Hundreds of Haciendas (plantations) once symbolized the peninsula’s wealth but were abandoned in the 1950s after a sudden downturn in fortune. Over the years, the jungle has taken them back.
As I made my way through thick jungle vegetation, I caught a glimpse of a crumbling stone wall slowly being overtaken by creeping vines and alamo trees. The wall surrounded what must have once been an elegant courtyard. It was part of a larger hacienda, one of the many vast and magnificent estates that had been built with the wealth of Yucatan’s 19th-Century henequen-rope industry, all now a ghost of their former glory.
I chanced upon these ruins while on a motorcycle trip across the Yucatan Peninsula. I’d expected the focus of my bike expedition to be the area’s better-known claims to fame, its cenotes, and ancient Maya sites, but a local guide led me off the main roads and into the lush jungle to show me another layer of Yucatan’s history and heritage: the abandoned henequen haciendas.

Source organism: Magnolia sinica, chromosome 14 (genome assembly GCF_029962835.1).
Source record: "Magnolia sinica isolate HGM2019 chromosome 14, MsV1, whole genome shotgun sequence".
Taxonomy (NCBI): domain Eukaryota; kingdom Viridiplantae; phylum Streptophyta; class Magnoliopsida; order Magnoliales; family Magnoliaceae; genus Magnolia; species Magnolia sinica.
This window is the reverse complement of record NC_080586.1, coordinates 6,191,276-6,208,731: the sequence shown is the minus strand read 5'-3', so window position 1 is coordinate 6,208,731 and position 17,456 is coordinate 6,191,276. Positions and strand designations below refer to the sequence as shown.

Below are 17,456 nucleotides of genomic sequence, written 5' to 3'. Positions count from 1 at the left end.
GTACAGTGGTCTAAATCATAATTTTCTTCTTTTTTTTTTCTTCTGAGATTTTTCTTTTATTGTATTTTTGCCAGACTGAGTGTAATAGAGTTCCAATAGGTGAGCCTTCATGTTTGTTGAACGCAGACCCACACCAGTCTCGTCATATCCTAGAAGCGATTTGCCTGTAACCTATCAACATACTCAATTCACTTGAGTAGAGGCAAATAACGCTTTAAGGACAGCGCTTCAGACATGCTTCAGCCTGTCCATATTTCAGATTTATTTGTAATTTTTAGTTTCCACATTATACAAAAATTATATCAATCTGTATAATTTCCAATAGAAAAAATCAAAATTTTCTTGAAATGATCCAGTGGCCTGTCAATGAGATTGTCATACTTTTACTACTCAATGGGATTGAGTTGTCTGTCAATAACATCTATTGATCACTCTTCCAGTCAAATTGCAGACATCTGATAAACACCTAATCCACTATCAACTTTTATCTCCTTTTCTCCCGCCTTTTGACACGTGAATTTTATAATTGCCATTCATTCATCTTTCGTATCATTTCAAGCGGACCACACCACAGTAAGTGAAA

Though few travelers know of them, there are hundreds of these haciendas in the peninsula, many of them spanning thousands of acres. They once symbolized the peninsula’s wealth and power but were abandoned in the 1950s after a sudden downturn of fortune. Some of the ruins are visible from the side of the road, while others require the keen eye and local knowledge of a guide; and whereas some have been left for nature to take back, a few have been reclaimed for a second life.
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